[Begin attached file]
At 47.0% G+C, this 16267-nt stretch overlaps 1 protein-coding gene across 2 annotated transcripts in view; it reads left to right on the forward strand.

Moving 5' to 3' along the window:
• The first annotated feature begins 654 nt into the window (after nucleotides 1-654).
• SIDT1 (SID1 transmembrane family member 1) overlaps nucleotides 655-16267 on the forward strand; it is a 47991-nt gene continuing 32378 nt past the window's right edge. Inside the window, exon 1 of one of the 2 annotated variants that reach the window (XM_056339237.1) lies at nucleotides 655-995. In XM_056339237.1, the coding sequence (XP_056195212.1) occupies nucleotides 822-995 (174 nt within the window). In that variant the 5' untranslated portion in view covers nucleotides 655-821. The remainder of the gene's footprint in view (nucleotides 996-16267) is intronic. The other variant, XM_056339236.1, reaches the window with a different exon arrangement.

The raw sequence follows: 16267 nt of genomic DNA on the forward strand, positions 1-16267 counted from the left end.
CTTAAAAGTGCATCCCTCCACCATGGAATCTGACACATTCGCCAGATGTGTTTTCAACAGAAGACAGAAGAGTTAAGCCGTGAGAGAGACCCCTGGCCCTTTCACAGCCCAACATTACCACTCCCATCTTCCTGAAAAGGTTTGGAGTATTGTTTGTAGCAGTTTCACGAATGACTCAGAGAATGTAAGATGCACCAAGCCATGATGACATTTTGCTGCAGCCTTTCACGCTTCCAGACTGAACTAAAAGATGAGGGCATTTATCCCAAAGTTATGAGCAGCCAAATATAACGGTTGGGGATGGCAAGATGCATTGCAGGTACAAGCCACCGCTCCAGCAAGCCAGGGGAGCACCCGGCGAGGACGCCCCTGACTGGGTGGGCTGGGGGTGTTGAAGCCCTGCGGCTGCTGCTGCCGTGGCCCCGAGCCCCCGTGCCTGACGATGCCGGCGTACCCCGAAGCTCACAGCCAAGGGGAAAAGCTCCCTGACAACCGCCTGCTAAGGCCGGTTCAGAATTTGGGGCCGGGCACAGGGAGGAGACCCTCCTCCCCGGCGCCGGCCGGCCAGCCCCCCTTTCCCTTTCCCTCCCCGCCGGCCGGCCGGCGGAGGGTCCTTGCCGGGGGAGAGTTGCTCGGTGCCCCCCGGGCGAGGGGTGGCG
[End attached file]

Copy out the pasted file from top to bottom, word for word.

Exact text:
At 47.0% G+C, this 16267-nt stretch overlaps 1 protein-coding gene across 2 annotated transcripts in view; it reads left to right on the forward strand.

Moving 5' to 3' along the window:
• The first annotated feature begins 654 nt into the window (after nucleotides 1-654).
• SIDT1 (SID1 transmembrane family member 1) overlaps nucleotides 655-16267 on the forward strand; it is a 47991-nt gene continuing 32378 nt past the window's right edge. Inside the window, exon 1 of one of the 2 annotated variants that reach the window (XM_056339237.1) lies at nucleotides 655-995. In XM_056339237.1, the coding sequence (XP_056195212.1) occupies nucleotides 822-995 (174 nt within the window). In that variant the 5' untranslated portion in view covers nucleotides 655-821. The remainder of the gene's footprint in view (nucleotides 996-16267) is intronic. The other variant, XM_056339236.1, reaches the window with a different exon arrangement.

The raw sequence follows: 16267 nt of genomic DNA on the forward strand, positions 1-16267 counted from the left end.
CTTAAAAGTGCATCCCTCCACCATGGAATCTGACACATTCGCCAGATGTGTTTTCAACAGAAGACAGAAGAGTTAAGCCGTGAGAGAGACCCCTGGCCCTTTCACAGCCCAACATTACCACTCCCATCTTCCTGAAAAGGTTTGGAGTATTGTTTGTAGCAGTTTCACGAATGACTCAGAGAATGTAAGATGCACCAAGCCATGATGACATTTTGCTGCAGCCTTTCACGCTTCCAGACTGAACTAAAAGATGAGGGCATTTATCCCAAAGTTATGAGCAGCCAAATATAACGGTTGGGGATGGCAAGATGCATTGCAGGTACAAGCCACCGCTCCAGCAAGCCAGGGGAGCACCCGGCGAGGACGCCCCTGACTGGGTGGGCTGGGGGTGTTGAAGCCCTGCGGCTGCTGCTGCCGTGGCCCCGAGCCCCCGTGCCTGACGATGCCGGCGTACCCCGAAGCTCACAGCCAAGGGGAAAAGCTCCCTGACAACCGCCTGCTAAGGCCGGTTCAGAATTTGGGGCCGGGCACAGGGAGGAGACCCTCCTCCCCGGCGCCGGCCGGCCAGCCCCCCTTTCCCTTTCCCTCCCCGCCGGCCGGCCGGCGGAGGGTCCTTGCCGGGGGAGAGTTGCTCGGTGCCCCCCGGGCGAGGGGTGGCG